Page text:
Latest News

Alumnus of the Year 2019

Bangor University has over 80,000 alumni living all over the world, working in every field and industry imaginable. The University is proud of the achievements of its former students and, to highlight this, every year the University’s Alumni Advisory Board chooses an Alumnus of the Year, honouring a graduate who has excelled in his or her field and has remained engaged with their alma mater. Previous Alumnus of the Year recipients include Gwilym Rees-Jones (Maths, 1963), Dr Ross Piper (Zoology, 1998) and Ray Footman (History & Philosophy, 1961).

Publication date: 16 July 2019

Graduation Profile – Sam Hamill

Publication date: 15 July 2019

Back-to-back heatwaves kill more than two-thirds of coral

Study shows severe loss of central Indian Ocean coral reefs between 2015 and 2017

By comparing reefs before and after two extreme heatwaves only 12 months apart, a collaborative team of researchers including scientists from Bangor’s School of Ocean Sciences found that living hard corals in the central Indian Ocean reduced by 70%. Despite this, their results suggest that some coral species are more resilient to rising temperatures, which offers hope for these vital habitats.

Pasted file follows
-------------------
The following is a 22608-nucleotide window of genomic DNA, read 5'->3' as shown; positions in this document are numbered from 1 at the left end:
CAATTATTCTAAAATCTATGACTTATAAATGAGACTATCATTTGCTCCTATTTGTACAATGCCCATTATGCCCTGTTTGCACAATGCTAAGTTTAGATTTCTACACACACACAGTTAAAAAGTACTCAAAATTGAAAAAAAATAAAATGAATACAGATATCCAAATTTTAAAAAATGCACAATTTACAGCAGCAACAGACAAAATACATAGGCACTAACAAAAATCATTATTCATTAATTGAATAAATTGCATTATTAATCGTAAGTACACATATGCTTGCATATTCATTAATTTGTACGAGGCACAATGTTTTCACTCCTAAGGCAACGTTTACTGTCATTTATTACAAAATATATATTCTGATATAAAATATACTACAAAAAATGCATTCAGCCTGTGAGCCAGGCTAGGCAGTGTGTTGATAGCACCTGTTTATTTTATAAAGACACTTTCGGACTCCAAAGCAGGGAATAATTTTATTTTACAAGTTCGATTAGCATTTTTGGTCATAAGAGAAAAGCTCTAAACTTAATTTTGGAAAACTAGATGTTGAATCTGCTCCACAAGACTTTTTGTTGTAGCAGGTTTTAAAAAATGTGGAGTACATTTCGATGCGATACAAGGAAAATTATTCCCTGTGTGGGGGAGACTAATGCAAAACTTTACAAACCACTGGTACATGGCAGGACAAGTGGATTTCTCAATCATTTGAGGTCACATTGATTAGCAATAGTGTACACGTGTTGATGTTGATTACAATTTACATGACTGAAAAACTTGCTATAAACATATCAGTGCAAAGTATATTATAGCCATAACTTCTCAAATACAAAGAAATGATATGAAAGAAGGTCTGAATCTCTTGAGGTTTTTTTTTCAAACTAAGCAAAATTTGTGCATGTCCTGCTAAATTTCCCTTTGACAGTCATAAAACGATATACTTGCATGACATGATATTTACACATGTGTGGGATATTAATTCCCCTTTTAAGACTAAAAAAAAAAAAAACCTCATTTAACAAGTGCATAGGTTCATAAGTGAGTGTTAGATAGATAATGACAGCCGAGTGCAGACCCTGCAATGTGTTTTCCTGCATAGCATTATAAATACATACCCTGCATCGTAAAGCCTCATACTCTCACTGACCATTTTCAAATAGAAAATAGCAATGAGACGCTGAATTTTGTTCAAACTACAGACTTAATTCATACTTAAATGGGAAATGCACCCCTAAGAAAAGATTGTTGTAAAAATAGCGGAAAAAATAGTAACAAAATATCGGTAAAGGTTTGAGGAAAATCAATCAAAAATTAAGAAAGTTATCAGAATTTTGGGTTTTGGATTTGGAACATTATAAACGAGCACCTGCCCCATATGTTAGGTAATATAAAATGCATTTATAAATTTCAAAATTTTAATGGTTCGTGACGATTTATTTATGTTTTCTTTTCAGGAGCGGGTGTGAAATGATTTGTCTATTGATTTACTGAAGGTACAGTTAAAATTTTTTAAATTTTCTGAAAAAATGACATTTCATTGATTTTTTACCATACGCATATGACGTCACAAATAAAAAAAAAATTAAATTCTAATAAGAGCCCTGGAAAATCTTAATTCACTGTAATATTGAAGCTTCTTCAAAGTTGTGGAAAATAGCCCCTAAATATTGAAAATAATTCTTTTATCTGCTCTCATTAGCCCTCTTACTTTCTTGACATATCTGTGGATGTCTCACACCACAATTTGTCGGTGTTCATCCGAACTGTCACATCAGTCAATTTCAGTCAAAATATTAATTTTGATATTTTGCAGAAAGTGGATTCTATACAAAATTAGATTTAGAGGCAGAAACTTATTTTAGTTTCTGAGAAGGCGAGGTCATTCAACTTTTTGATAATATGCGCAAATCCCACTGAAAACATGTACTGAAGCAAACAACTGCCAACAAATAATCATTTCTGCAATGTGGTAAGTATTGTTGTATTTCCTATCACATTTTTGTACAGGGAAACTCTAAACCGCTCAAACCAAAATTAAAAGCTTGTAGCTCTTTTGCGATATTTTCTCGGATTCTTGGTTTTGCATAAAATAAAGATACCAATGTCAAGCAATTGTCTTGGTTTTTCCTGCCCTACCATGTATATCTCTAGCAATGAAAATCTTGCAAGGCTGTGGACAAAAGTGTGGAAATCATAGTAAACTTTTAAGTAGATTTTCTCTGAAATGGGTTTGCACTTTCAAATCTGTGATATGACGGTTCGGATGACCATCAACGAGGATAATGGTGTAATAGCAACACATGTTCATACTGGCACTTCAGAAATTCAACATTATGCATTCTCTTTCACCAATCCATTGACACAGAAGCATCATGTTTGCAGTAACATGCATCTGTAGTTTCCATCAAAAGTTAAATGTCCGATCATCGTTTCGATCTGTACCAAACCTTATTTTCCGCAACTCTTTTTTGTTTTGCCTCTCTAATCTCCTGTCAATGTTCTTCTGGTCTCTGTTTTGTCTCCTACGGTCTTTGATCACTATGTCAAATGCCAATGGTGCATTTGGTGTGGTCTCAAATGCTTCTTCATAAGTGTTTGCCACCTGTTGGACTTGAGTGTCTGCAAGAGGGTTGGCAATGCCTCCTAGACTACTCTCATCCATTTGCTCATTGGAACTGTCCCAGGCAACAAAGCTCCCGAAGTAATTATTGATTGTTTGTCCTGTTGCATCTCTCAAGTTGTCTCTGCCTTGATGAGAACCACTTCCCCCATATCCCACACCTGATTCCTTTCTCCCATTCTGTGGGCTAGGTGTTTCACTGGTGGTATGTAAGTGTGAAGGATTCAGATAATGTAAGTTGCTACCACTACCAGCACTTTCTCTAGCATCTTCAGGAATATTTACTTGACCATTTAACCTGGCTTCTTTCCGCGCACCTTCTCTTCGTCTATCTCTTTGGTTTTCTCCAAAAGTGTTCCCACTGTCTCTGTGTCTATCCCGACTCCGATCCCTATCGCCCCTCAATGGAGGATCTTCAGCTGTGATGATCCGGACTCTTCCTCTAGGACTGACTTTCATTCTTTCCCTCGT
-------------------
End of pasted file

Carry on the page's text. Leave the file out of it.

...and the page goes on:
Publication date: 12 July 2019

Climate Experts & Local School Children to discuss the Climate Emergency

Pupils from local schools are being welcomed to Bangor University today to attend a Youth Summit on Climate Change. 

Having recently joined with many organisations worldwide in declaring a climate emergency, the University is keen to work on the solution and this must be done in collaboration with the children and young people of Wales. 

Publication date: 5 July 2019

How did the moon end up where it is?

Nearly 50 years since man first walked on the moon, the human race is once more pushing forward with attempts to land on the Earth’s satellite. This year alone, China has landed a robotic spacecraft on the far side of the moon, while India is close to landing a lunar vehicle, and Israel continues its mission to touch down on the surface, despite the crash of its recent venture. NASA meanwhile has announced it wants to send astronauts to the moon’s south pole by 2024.

This article by Mattias Green, Reader in Physical Oceanography, School of Ocean Sciences and David Waltham, Professor of Geophysics, Royal Holloway is republished from The Conversation under a Creative Commons license. Read the original article.

Publication date: 25 April 2019